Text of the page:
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‘It’s on you when MPs start dying’: Jacob Rees-Mogg roasted for forcing UK lawmakers back to Parliament amid Covid-19 crisis

‘It’s on you when MPs start dying’: Jacob Rees-Mogg roasted for forcing UK lawmakers back to Parliament amid Covid-19 crisis
UK House of Commons leader Jacob Rees-Mogg has come under fire after insisting the now-defunct virtual Parliament was “no longer necessary.” Now the MPs may have to form endless ‘social distancing’ queues to cast their votes.

“Westminster has been the seat of our democracy for centuries. It will take more than the coronavirus to change that,” said Rees-Mogg, writing for the PoliticsHome website on Monday. Insisting that “If Parliament is to deliver on the people’s priorities, it must sit physically,” he argued that the “virtual Parliament” that has seen the majority of MPs take part in House of Commons debates from home via Zoom had served its purpose during the peak of the Covid-19 pandemic.

With the MPs present in Westminster, rather than scattered hither and thither, voters’ interests will be better represented.

It appears to go against the UK government’s official guidance that states people should work from home, where possible, which has angered MPs across the political spectrum.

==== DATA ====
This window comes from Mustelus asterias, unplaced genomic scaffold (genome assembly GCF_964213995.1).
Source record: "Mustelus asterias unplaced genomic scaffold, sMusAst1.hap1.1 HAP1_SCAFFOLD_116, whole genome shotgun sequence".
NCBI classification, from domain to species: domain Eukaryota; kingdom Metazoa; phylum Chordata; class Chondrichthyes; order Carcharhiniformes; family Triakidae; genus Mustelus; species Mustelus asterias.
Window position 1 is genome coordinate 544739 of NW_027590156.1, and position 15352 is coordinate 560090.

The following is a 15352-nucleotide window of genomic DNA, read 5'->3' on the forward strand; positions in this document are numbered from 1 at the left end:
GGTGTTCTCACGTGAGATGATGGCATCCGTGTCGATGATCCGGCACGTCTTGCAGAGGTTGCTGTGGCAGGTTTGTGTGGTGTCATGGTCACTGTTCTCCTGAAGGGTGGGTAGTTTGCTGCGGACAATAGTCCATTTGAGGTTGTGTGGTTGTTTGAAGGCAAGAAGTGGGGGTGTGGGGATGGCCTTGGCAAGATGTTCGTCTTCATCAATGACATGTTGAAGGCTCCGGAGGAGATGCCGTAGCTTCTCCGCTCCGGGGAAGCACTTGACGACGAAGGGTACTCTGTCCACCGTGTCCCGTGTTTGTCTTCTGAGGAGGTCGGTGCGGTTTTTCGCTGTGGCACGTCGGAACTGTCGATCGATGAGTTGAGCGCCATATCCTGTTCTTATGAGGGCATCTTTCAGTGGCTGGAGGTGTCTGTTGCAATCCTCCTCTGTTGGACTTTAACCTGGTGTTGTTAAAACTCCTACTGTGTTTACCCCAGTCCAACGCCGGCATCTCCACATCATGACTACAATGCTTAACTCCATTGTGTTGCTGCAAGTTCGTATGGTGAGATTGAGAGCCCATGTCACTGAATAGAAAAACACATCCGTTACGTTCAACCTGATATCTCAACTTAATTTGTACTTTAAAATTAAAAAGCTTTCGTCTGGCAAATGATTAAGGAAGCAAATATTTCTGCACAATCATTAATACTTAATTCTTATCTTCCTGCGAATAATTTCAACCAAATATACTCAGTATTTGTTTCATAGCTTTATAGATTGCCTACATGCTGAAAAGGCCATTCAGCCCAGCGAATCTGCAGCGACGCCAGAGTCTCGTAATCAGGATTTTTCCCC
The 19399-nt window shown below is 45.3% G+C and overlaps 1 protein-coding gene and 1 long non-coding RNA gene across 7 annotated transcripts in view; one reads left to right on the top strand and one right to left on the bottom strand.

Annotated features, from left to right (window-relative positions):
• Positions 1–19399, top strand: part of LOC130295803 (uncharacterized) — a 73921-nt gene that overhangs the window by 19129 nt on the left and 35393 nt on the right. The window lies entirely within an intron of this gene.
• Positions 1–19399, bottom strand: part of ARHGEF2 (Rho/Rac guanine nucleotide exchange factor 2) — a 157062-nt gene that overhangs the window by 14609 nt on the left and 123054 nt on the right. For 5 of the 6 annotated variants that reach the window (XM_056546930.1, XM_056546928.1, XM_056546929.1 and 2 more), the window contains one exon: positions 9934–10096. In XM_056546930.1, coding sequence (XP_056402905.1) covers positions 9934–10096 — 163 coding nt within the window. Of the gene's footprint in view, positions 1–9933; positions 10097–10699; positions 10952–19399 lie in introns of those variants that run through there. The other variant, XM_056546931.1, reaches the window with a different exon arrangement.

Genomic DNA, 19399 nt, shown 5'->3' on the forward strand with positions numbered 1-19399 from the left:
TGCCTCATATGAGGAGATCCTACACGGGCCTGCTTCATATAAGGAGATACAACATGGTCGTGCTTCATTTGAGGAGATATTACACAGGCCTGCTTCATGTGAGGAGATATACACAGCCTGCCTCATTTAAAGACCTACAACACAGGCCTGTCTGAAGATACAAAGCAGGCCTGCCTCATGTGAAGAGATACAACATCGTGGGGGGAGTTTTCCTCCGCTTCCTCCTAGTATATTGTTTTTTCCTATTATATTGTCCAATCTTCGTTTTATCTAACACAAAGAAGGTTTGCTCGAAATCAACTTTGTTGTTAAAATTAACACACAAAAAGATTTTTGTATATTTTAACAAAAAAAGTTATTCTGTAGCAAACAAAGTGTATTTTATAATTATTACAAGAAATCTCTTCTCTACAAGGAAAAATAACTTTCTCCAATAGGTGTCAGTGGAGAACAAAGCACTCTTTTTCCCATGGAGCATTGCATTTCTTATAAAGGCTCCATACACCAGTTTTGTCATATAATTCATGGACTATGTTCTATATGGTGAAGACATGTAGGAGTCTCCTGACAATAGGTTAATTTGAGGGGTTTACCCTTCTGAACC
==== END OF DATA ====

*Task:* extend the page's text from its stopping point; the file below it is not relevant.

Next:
As part of the full reopening of the Houses of Parliament, returning politicians will be expected to queue for around one kilometer to cast their ballots in division lobbies to allow for social distancing, the prospect of which has been branded “deranged” by Labour Party MP Peter Dowd.

Rees-Mogg’s plans have also provoked anger and ridicule online from the British public. Many people accused the Tory MP of putting the lives of lawmakers and their staff at risk, with one commentator insisting that “Parliament has the technology to work remotely and should be setting an example.”

Another Rees-Mogg critic tweeted, somewhat brutally, that “It’s on you when MPs & staff start dying.” Others online suggested that the move to bring back MPs to occupy seats in the House of Commons was to help out Prime Minister Boris Johnson, who has been left “exposed and vulnerable” when going head-to-head with Labour leader Keir Starmer during the weekly Prime Minister’s Questions sessions.

Meanwhile, gifs were also posted mocking Rees-Mogg’s assertion that Parliament must “sit physically” to deliver on “the people’s priorities.”

The move comes after Johnson eased some of the lockdown rules, allowing unlimited outdoor exercise and al fresco gatherings of six people, even though the numbers of cases across the UK has reached almost 275,000, with 38,489 deaths recorded across the country.

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